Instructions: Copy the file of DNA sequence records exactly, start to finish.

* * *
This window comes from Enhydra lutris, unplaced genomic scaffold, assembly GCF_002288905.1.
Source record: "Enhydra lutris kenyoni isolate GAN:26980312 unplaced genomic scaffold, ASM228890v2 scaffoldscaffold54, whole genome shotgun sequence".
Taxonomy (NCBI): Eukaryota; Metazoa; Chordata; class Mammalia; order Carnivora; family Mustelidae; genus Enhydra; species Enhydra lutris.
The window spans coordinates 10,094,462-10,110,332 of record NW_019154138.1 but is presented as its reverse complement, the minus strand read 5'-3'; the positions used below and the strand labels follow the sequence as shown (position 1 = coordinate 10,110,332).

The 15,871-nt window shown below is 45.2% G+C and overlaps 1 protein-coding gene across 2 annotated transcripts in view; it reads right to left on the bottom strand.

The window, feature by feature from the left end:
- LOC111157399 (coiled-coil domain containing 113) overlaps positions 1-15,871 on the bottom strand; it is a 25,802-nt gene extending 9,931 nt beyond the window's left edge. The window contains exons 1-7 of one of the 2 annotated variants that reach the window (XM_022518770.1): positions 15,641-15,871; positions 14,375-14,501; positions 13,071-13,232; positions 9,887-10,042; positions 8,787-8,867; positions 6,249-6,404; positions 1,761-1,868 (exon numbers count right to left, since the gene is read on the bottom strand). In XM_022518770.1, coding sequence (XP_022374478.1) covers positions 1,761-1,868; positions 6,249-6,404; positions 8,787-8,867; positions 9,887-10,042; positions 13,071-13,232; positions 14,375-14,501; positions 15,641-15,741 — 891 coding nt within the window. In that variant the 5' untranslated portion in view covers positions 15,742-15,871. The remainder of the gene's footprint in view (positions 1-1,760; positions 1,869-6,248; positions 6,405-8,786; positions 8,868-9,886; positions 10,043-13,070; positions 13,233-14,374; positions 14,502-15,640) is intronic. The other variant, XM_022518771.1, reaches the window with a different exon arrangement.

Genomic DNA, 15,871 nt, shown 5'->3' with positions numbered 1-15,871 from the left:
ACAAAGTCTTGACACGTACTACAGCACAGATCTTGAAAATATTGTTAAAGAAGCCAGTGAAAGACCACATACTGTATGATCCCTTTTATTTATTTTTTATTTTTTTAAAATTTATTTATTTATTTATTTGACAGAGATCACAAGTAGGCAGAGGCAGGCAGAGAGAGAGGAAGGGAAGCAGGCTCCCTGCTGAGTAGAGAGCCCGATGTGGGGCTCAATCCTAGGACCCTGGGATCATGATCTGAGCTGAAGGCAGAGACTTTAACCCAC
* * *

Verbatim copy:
This window comes from Enhydra lutris, unplaced genomic scaffold, assembly GCF_002288905.1.
Source record: "Enhydra lutris kenyoni isolate GAN:26980312 unplaced genomic scaffold, ASM228890v2 scaffoldscaffold54, whole genome shotgun sequence".
Taxonomy (NCBI): Eukaryota; Metazoa; Chordata; class Mammalia; order Carnivora; family Mustelidae; genus Enhydra; species Enhydra lutris.
The window spans coordinates 10,094,462-10,110,332 of record NW_019154138.1 but is presented as its reverse complement, the minus strand read 5'-3'; the positions used below and the strand labels follow the sequence as shown (position 1 = coordinate 10,110,332).

The 15,871-nt window shown below is 45.2% G+C and overlaps 1 protein-coding gene across 2 annotated transcripts in view; it reads right to left on the bottom strand.

The window, feature by feature from the left end:
- LOC111157399 (coiled-coil domain containing 113) overlaps positions 1-15,871 on the bottom strand; it is a 25,802-nt gene extending 9,931 nt beyond the window's left edge. The window contains exons 1-7 of one of the 2 annotated variants that reach the window (XM_022518770.1): positions 15,641-15,871; positions 14,375-14,501; positions 13,071-13,232; positions 9,887-10,042; positions 8,787-8,867; positions 6,249-6,404; positions 1,761-1,868 (exon numbers count right to left, since the gene is read on the bottom strand). In XM_022518770.1, coding sequence (XP_022374478.1) covers positions 1,761-1,868; positions 6,249-6,404; positions 8,787-8,867; positions 9,887-10,042; positions 13,071-13,232; positions 14,375-14,501; positions 15,641-15,741 — 891 coding nt within the window. In that variant the 5' untranslated portion in view covers positions 15,742-15,871. The remainder of the gene's footprint in view (positions 1-1,760; positions 1,869-6,248; positions 6,405-8,786; positions 8,868-9,886; positions 10,043-13,070; positions 13,233-14,374; positions 14,502-15,640) is intronic. The other variant, XM_022518771.1, reaches the window with a different exon arrangement.

Genomic DNA, 15,871 nt, shown 5'->3' with positions numbered 1-15,871 from the left:
ACAAAGTCTTGACACGTACTACAGCACAGATCTTGAAAATATTGTTAAAGAAGCCAGTGAAAGACCACATACTGTATGATCCCTTTTATTTATTTTTTATTTTTTTAAAATTTATTTATTTATTTATTTGACAGAGATCACAAGTAGGCAGAGGCAGGCAGAGAGAGAGGAAGGGAAGCAGGCTCCCTGCTGAGTAGAGAGCCCGATGTGGGGCTCAATCCTAGGACCCTGGGATCATGATCTGAGCTGAAGGCAGAGACTTTAACCCAC